A tragic miracle

This morning I told my son why today is so important. In the telling of it, I realized that no matter how old I get, I’ll never stop crying over Jesus.

The Easter Bunny is hard for me. Yes, I went out and bought the stupid baskets and disposable toys, not to mention a small hoard of chocolate, but the entire time I felt like the whole thing is such a joke. Of all the holidays to ruin, the devil has been horrifyingly cunning with Easter.

Today was the day they crucified Jesus Christ. When I said those words to my little children this morning, something inside me remembered. I remembered that in spite of all the frivolous things that take up our days and our hours and our minutes here on this earth, nothing even comes close to this.

I know that the beauty of Easter is the resurrection, the fact that He lived and lives and will forever have His glorious body all to Himself again, but I can’t help aching this morning as I think about the sacrifices Jesus Christ made on my behalf. I need to remember it. I need to teach my children now, while they’re small, just how important they are in the eternal scheme of things.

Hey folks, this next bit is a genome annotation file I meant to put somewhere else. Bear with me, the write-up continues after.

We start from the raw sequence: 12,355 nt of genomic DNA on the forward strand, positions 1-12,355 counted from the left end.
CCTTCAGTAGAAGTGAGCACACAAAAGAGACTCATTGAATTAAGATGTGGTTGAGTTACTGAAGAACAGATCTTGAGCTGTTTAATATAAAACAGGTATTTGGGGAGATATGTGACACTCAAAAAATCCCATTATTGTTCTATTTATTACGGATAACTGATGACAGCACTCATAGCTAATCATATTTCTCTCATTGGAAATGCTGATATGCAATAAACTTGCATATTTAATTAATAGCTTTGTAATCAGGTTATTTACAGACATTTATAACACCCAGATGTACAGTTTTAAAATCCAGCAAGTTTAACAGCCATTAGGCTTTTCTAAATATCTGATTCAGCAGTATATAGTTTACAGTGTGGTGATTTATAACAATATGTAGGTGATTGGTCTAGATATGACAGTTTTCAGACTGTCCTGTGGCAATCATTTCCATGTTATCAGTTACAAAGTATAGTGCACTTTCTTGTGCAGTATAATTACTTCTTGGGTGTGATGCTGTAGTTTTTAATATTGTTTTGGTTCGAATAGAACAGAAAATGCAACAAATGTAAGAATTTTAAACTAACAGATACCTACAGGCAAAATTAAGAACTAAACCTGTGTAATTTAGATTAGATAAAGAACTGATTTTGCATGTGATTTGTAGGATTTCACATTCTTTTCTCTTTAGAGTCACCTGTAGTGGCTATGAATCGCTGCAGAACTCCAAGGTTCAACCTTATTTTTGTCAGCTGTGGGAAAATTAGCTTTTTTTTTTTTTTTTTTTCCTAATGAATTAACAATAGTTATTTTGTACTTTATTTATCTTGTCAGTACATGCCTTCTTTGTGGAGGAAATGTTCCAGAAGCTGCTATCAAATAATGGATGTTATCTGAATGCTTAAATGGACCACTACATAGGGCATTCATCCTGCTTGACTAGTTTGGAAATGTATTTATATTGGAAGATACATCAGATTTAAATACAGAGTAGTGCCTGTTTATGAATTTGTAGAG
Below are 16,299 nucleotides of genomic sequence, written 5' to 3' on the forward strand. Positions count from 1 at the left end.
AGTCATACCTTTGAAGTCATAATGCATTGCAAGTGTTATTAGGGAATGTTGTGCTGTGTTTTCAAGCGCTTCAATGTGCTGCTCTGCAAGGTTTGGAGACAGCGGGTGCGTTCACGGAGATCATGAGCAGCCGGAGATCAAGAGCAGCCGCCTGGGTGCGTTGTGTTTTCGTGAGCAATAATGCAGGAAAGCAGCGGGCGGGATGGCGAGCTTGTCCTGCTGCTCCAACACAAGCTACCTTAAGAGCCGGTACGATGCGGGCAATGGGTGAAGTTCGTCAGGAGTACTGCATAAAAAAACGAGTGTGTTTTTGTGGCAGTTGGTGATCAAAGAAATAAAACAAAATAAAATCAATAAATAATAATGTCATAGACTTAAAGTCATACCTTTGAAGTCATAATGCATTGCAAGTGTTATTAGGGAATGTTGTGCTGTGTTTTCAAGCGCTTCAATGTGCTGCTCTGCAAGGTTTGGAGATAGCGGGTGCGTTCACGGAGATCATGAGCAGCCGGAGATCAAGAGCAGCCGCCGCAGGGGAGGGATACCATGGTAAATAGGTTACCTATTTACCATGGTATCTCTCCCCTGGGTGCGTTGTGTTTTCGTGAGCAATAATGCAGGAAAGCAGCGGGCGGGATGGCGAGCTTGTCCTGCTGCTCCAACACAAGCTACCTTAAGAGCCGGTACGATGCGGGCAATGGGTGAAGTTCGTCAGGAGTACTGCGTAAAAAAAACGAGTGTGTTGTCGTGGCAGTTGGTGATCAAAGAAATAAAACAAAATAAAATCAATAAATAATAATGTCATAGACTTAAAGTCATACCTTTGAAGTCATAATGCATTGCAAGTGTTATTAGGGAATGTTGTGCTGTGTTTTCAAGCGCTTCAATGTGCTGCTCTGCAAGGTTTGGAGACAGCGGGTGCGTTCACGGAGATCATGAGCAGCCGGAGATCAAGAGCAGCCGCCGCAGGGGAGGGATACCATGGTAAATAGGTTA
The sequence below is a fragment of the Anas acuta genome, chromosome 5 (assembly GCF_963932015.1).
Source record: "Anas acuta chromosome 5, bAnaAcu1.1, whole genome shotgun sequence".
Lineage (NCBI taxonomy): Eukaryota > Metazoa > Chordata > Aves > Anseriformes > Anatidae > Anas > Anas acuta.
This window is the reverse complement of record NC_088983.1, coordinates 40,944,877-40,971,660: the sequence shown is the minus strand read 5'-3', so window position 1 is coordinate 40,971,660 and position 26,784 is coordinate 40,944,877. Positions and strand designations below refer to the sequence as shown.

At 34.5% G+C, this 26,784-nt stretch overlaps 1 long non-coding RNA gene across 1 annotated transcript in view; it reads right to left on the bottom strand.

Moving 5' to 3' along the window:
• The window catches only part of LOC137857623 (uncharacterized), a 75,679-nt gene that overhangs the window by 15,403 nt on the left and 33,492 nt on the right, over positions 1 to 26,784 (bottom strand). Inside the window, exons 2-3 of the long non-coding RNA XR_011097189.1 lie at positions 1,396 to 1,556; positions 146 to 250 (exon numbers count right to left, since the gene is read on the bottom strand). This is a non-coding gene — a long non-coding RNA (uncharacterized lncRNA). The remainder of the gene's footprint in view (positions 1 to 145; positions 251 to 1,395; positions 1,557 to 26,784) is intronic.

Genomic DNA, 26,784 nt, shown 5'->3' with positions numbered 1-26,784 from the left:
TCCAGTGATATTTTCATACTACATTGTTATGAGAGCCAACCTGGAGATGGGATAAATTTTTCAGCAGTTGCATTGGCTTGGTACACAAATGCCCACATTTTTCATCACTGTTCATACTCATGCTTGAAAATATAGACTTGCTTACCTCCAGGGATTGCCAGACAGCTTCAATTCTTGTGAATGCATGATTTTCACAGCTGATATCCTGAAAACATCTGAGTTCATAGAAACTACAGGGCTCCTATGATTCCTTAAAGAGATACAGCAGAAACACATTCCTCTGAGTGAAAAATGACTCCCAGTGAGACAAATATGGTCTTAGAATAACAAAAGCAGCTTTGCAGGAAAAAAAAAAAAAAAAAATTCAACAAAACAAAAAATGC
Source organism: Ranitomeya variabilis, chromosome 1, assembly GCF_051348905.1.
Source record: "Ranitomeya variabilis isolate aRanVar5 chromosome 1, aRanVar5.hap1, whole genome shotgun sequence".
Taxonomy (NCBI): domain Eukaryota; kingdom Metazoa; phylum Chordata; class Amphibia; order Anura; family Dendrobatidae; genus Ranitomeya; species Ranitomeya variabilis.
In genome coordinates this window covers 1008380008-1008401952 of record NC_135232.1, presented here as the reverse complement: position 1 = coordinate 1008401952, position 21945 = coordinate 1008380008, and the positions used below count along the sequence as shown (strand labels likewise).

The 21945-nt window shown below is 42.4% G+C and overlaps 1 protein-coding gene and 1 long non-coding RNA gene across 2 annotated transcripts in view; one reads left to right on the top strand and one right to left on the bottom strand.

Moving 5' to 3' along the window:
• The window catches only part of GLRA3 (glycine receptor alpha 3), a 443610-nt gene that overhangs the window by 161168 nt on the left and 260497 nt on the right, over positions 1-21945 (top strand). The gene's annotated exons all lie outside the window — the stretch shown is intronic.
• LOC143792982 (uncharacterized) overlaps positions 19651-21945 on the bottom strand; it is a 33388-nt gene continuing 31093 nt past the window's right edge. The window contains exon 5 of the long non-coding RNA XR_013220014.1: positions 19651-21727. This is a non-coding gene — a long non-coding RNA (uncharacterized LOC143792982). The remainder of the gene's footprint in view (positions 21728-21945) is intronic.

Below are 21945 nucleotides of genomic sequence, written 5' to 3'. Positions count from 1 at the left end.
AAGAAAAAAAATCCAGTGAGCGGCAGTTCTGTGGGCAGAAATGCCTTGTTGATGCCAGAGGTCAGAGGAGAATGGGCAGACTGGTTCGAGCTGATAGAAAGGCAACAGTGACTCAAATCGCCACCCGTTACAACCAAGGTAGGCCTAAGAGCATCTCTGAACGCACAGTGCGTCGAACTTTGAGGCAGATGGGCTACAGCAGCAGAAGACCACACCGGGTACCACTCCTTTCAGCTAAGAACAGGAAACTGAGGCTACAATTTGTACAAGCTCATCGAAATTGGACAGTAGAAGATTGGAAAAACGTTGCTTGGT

I can’t wait for Sunday, and I can’t imagine how impossible these next few days must have been for Mary, the Savior’s mother, and everyone else that loved Him so on both sides of the veil. Even with a Heavenly perspective, this must have been a painfully tragic day, however much promise lay in store.

Today I’m going to sit down and think about the people and the places involved. I’m going to pull out my scriptures and read about it again, the whole hopeful mess of it all, and remember just how much I love Jesus, and just how much He loves me.

And I can’t wait until Sunday when my heart can shout, “Hosanna!” with all the other saints, on earth and in Heaven, as we celebrate the full circle of the Savior’s miracle of salvation.